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'This is really about saving a life': Victims and Survivors of Crime Week focusing child abuse in Windsor-Essex

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The Windsor Essex Child/Youth Advocacy Centre (WECYAC) is calling on the community to learn more about local services as part of Victims and Survivors of Crime Week 2024.

WECYAC provides a child-centered, safe location for children and youth to disclose their experience of abuse and crime to a specially trained team of professionals, minimizing the number of times children or youth must tell their story, reducing the trauma of disclosure.

“Unfortunately, the need is always there,” said President Sharon Pyke. “Our numbers are growing, growing, growing, which in one part tells us that our word is getting out, that people are knowing that we're here. But we've got a lot of people that don't know we're here and what we do, and when people are in times of stress, it's nice to know they have somewhere to go.”

Prior to WECYAC, children and youth subjected to abuse and crime were interviewed in several locations around the community by multiple different professionals.

Pyke explained, “We are the advocates, so we're helping them and the families navigate now this world of recovery, of healing.”

As a part of the federally recognized Victims and Survivors of Crime Week 2024, the WECYAC hosted a local planning and collaboration event on Thursday. Key community partners were present, including service organizations, health care providers, local school boards, municipal government officials, and other sector providers to discuss the unfortunate growing demand for service and resulting need for increased resources in the region.

According to Pyke, there is urgent need for improved community awareness about the local risks and realities of children and youth abuse and crime.

The Windsor Essex Child/Youth Advocacy Centre hosted a local planning and collaboration event on May 16, 2024, for Victims and Survivors of Crime Week 2024. (Chris Campbell/CTV News Windsor)

“The Advocacy Center is a place where children and youth will come and disclose perhaps physical abuse, sexual abuse, or some other crime, domestic violence. And they come and they're videotaped under the guidance of a multidisciplinary team. That way that saves interviewing and telling your story multiple times,” Pyke said.

Pyke added, “We're finding that the kids are coming back and saying, ‘Thank you,’ and parents are writing us letters and thanking us, that this made an awful situation more bearable.”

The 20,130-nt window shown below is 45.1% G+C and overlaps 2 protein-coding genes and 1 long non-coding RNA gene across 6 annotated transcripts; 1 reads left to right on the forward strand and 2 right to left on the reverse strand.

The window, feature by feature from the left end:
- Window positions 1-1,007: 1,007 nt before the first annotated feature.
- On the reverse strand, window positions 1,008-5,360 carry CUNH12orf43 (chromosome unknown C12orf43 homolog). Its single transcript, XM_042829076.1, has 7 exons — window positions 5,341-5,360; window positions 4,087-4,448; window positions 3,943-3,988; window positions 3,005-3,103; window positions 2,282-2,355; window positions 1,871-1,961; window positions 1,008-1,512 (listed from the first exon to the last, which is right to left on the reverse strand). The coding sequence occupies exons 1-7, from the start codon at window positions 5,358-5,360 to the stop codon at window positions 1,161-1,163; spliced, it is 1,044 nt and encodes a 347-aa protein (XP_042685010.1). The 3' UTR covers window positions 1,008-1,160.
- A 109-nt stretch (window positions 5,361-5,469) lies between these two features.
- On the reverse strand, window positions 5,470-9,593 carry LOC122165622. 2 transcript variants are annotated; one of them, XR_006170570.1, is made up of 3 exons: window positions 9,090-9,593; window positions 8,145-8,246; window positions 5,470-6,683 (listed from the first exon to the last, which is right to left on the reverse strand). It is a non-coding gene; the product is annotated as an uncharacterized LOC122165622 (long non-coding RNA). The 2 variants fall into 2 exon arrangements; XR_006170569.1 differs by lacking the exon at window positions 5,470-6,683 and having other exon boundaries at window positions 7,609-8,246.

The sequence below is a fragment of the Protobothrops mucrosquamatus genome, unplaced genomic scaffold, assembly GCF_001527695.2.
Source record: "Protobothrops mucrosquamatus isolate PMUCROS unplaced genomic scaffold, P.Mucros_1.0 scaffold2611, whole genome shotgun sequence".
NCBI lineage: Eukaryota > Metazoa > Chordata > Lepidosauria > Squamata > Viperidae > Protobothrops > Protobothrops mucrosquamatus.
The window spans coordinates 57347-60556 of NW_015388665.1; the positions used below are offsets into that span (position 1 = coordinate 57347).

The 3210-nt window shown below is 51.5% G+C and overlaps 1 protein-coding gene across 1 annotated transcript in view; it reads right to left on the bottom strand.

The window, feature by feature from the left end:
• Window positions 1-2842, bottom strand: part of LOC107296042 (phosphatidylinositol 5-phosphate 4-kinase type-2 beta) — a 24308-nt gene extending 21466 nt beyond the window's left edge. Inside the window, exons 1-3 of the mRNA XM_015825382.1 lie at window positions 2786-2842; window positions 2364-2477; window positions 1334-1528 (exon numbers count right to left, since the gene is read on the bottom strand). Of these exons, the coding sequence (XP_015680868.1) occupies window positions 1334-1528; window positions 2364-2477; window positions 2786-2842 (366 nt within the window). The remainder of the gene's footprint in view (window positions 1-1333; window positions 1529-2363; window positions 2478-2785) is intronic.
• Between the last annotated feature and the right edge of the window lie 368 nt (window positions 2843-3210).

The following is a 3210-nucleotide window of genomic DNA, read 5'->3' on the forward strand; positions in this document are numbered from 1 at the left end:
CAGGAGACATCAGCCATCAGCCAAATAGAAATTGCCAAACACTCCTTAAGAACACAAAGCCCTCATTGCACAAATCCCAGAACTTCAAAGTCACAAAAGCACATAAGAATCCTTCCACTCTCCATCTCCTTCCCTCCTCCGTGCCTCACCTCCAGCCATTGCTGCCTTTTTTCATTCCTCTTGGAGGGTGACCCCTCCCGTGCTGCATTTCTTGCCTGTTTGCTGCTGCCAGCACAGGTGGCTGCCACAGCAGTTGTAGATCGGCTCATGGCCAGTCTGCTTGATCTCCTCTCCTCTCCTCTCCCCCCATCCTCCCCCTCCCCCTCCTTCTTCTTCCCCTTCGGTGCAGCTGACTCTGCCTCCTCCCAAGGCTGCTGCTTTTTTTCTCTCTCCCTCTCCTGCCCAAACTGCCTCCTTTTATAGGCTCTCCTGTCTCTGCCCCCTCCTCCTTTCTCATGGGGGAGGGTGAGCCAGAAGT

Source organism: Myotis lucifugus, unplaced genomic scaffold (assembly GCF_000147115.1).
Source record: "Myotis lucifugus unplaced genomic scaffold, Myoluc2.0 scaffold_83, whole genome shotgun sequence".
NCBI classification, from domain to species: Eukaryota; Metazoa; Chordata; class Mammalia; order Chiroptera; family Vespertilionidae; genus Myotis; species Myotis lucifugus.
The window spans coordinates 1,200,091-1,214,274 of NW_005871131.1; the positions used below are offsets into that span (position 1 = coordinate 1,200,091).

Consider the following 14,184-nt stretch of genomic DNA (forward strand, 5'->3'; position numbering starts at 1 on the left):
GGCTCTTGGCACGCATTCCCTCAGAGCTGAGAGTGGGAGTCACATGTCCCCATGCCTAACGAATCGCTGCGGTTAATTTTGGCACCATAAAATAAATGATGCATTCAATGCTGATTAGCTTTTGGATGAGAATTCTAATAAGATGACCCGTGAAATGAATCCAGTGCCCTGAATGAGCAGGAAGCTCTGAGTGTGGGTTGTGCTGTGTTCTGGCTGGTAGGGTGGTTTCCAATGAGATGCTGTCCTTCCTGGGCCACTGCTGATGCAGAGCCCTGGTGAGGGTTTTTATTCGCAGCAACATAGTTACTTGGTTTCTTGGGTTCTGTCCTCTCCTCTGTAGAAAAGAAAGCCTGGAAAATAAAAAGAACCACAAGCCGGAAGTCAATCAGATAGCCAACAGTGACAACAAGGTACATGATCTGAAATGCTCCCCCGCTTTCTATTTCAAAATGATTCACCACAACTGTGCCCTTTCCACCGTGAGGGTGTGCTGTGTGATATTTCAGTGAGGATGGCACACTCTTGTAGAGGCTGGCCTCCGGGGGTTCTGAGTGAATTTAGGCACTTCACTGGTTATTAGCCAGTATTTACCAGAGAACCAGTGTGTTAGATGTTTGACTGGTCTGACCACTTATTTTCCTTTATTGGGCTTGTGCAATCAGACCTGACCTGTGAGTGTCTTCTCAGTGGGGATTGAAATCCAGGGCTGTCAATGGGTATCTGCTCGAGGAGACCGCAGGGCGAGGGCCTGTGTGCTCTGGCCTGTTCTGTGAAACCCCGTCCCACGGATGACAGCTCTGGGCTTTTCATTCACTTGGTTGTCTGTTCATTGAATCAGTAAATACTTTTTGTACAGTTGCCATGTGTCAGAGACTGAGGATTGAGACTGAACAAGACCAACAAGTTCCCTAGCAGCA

“To have a group of community partners in one room together speaking for youth and on behalf of youth and advocating and collaborating services so that the youth are best serviced, amazing and necessary,” stated Essex County OPP Det. Jody Fedak.

The Greater Essex County District School Board (GECDSB) Superintendent of Education - Student Well-Being Joe Bell said that the multi-partner collaboration with WECYAC was necessary, noting educators are at the frontline with students and youth.

“We want to be able to support them at a time of need and ensure that they can connect with the folks in our community and conserve them best,” Bell said. “This is integral to our work as we do serve over 35,000 students in the Windsor Essex region.”

“This is really about saving a life,” Bell explained. “The Greater Essex County District School Board has made a commitment in particular, especially about raising awareness about anti-sex trafficking. We are on the 401 corridor. We know that sex trafficking, human exploitation does happen in the Windsor-Essex community.”

“So we have a moral imperative to support the training and the professional learning for our staff to be able to look for signs to identify and also know what the next steps are,” Bell said.

Ward 9 Coun. Kieran McKenzie was among several city councillors and municipal staff in attendance, “A super challenging conversation to be having. It's uncomfortable for a lot of people.”

“Challenging conversations that takes leaders in the community and leaders that we're seeing in this room here today, to be willing to have those awkward conversations, to be willing to bring their experience in dealing with these really challenging moments that we have and to make things better,” he said.

McKenzie told CTV News, “It's not just for the children and the families that are involved, but it's the community as a whole because we know if some of these issues aren't addressed in a way that's effective and helpful to the people who are impacted, that becomes larger problems at a societal level for the entire community moving forward.”

McKenize added, “There's always the discussion around funding and whether or not there's resources that are available, but I think there's opportunities that we can look at in the short to medium term around how we can work better together with the resources that we have and I think that that's an important part of the conversations happening here today.”

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